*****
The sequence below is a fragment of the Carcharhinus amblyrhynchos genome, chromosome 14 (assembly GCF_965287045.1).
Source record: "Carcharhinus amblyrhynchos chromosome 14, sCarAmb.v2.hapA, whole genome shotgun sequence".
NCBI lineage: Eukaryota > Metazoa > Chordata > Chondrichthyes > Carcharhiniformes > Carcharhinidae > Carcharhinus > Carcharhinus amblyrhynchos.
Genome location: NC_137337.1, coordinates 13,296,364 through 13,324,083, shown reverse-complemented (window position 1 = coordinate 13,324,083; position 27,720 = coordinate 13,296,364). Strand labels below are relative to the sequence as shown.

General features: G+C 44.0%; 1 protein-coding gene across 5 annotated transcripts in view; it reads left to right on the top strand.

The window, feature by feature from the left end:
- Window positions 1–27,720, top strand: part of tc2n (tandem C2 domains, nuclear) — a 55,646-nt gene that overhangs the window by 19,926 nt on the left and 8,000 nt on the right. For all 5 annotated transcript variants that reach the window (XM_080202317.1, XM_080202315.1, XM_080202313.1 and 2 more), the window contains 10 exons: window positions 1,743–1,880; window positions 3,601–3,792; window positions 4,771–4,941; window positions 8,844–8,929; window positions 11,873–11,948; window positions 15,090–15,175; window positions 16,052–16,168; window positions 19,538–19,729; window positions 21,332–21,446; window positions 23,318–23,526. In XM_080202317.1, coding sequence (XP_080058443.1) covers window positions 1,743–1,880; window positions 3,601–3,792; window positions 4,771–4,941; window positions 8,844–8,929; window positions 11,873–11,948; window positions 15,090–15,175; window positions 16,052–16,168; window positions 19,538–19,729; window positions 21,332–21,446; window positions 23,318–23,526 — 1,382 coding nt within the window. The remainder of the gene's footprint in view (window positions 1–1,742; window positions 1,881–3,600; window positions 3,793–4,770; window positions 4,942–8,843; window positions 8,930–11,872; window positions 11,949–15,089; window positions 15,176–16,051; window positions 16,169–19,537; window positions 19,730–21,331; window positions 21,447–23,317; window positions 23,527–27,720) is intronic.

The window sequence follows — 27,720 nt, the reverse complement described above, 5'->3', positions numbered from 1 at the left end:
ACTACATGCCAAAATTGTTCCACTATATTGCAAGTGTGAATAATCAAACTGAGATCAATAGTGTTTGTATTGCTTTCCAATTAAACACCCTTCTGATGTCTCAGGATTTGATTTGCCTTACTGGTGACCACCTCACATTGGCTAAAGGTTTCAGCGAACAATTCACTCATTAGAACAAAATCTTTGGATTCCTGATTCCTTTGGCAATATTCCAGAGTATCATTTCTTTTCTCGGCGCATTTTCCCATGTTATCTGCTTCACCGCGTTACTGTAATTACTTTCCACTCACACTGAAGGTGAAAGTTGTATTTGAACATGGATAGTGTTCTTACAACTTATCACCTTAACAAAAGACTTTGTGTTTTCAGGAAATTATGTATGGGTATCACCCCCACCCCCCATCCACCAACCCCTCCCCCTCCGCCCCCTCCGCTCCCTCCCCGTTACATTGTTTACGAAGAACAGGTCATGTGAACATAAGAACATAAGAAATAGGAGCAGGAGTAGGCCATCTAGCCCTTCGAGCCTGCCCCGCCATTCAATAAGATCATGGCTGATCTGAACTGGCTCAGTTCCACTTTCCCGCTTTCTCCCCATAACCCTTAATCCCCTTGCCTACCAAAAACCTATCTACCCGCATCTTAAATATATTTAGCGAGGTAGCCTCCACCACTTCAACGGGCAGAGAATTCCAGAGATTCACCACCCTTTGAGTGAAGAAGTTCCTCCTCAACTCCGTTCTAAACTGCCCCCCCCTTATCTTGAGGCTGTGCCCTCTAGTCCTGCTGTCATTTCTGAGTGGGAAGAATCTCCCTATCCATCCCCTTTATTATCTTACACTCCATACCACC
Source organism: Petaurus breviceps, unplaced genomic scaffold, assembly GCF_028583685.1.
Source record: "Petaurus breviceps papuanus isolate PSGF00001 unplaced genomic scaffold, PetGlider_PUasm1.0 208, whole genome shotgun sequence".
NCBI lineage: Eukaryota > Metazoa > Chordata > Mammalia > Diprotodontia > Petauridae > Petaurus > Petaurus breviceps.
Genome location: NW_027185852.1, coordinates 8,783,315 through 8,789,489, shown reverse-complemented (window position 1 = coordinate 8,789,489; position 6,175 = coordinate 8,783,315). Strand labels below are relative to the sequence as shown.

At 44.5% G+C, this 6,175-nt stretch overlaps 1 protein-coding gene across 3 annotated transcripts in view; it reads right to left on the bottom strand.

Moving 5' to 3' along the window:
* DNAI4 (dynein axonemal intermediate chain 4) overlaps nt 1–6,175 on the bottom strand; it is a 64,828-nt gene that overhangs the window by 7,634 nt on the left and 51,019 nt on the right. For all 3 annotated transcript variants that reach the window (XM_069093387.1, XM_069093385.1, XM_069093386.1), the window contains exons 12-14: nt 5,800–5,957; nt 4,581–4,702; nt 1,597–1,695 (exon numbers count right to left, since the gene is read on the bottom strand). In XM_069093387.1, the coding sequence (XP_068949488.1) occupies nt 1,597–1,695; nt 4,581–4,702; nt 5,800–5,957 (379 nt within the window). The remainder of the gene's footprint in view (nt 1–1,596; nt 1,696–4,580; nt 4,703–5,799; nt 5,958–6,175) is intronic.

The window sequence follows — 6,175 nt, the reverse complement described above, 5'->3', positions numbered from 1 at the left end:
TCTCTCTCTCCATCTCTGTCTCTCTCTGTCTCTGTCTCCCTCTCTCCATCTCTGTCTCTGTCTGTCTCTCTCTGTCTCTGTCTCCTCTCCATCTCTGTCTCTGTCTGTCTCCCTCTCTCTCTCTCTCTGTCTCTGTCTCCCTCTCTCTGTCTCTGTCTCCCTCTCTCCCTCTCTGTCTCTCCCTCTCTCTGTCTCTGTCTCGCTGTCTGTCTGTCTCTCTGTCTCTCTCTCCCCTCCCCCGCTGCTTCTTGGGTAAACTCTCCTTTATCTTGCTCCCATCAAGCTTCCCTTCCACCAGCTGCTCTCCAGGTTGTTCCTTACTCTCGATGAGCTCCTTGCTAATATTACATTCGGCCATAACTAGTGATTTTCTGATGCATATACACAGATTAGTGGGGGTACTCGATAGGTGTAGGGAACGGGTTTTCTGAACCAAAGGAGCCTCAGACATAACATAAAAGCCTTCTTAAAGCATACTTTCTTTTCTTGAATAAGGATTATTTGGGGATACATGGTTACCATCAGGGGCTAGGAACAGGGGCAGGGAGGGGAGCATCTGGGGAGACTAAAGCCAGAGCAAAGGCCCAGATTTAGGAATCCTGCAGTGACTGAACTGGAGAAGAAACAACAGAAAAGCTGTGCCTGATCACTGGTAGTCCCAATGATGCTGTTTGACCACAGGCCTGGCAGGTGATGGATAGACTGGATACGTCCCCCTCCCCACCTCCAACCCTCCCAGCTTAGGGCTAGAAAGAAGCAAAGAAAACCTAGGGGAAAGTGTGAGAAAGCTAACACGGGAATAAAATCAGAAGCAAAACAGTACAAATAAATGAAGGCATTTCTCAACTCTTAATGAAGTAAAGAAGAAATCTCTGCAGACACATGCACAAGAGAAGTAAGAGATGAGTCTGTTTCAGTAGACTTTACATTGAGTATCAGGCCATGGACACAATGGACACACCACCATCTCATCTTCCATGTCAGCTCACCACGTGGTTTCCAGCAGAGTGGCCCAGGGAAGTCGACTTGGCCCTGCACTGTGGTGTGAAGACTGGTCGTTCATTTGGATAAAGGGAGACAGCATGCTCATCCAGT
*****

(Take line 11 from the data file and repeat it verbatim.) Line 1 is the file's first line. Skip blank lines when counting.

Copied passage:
Source record: "Petaurus breviceps papuanus isolate PSGF00001 unplaced genomic scaffold, PetGlider_PUasm1.0 208, whole genome shotgun sequence".